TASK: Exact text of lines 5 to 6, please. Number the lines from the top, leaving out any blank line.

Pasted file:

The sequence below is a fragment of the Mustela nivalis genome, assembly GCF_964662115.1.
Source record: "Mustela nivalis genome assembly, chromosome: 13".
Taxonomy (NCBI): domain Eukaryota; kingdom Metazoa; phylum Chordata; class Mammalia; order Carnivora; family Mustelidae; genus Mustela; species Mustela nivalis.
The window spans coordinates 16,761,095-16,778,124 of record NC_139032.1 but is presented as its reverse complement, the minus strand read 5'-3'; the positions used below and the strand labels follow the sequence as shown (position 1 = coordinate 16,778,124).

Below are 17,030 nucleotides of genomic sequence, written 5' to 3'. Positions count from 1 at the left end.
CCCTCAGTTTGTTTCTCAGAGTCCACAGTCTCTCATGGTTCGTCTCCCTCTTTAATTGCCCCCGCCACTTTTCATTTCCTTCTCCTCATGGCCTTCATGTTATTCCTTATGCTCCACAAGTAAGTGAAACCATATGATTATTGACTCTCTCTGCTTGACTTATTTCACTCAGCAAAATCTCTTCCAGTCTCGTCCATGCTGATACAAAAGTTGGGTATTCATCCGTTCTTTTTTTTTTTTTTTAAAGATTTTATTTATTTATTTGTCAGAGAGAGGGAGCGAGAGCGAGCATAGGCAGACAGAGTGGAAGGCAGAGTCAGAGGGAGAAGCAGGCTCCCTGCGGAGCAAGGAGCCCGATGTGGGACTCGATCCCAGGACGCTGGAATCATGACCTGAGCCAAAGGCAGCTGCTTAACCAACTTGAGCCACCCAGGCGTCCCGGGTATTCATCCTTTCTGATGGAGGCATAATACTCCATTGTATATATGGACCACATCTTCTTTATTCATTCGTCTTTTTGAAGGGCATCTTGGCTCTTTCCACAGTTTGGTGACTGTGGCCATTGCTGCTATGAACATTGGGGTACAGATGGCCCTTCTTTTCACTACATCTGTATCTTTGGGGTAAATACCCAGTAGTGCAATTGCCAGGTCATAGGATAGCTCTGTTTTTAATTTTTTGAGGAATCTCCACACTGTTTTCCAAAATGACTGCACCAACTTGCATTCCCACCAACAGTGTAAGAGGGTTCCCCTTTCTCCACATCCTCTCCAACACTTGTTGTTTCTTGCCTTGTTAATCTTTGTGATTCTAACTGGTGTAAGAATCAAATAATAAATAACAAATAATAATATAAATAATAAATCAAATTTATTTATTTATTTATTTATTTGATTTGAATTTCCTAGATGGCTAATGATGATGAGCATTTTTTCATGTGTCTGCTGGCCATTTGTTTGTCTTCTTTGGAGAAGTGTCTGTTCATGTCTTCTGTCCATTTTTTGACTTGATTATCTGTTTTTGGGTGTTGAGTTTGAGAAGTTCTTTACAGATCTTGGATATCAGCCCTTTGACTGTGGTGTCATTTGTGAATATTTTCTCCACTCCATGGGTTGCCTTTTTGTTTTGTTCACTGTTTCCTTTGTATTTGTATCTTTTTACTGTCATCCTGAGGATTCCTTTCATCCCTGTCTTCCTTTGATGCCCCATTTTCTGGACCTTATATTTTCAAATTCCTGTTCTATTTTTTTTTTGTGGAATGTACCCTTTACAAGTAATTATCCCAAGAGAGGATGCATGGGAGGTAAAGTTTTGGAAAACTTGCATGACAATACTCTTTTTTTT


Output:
Below are 17,030 nucleotides of genomic sequence, written 5' to 3'. Positions count from 1 at the left end.
CCCTCAGTTTGTTTCTCAGAGTCCACAGTCTCTCATGGTTCGTCTCCCTCTTTAATTGCCCCCGCCACTTTTCATTTCCTTCTCCTCATGGCCTTCATGTTATTCCTTATGCTCCACAAGTAAGTGAAACCATATGATTATTGACTCTCTCTGCTTGACTTATTTCACTCAGCAAAATCTCTTCCAGTCTCGTCCATGCTGATACAAAAGTTGGGTATTCATCCGTTCTTTTTTTTTTTTTTTAAAGATTTTATTTATTTATTTGTCAGAGAGAGGGAGCGAGAGCGAGCATAGGCAGACAGAGTGGAAGGCAGAGTCAGAGGGAGAAGCAGGCTCCCTGCGGAGCAAGGAGCCCGATGTGGGACTCGATCCCAGGACGCTGGAATCATGACCTGAGCCAAAGGCAGCTGCTTAACCAACTTGAGCCACCCAGGCGTCCCGGGTATTCATCCTTTCTGATGGAGGCATAATACTCCATTGTATATATGGACCACATCTTCTTTATTCATTCGTCTTTTTGAAGGGCATCTTGGCTCTTTCCACAGTTTGGTGACTGTGGCCATTGCTGCTATGAACATTGGGGTACAGATGGCCCTTCTTTTCACTACATCTGTATCTTTGGGGTAAATACCCAGTAGTGCAATTGCCAGGTCATAGGATAGCTCTGTTTTTAATTTTTTGAGGAATCTCCACACTGTTTTCCAAAATGACTGCACCAACTTGCATTCCCACCAACAGTGTAAGAGGGTTCCCCTTTCTCCACATCCTCTCCAACACTTGTTGTTTCTTGCCTTGTTAATCTTTGTGATTCTAACTGGTGTAAGAATCAAATAATAAATAACAAATAATAATATAAATAATAAATCAAATTTATTTATTTATTTATTTATTTGATTTGAATTTCCTAGATGGCTAATGATGATGAGCATTTTTTCATGTGTCTGCTGGCCATTTGTTTGTCTTCTTTGGAGAAGTGTCTGTTCATGTCTTCTGTCCATTTTTTGACTTGATTATCTGTTTTTGGGTGTTGAGTTTGAGAAGTTCTTTACAGATCTTGGATATCAGCCCTTTGACTGTGGTGTCATTTGTGAATATTTTCTCCACTCCATGGGTTGCCTTTTTGTTTTGTTCACTGTTTCCTTTGTATTTGTATCTTTTTACTGTCATCCTGAGGATTCCTTTCATCCCTGTCTTCCTTTGATGCCCCATTTTCTGGACCTTATATTTTCAAATTCCTGTTCTATTTTTTTTTTGTGGAATGTACCCTTTACAAGTAATTATCCCAAGAGAGGATGCATGGGAGGTAAAGTTTTGGAAAACTTGCATGACAATACTCTTTTTTTT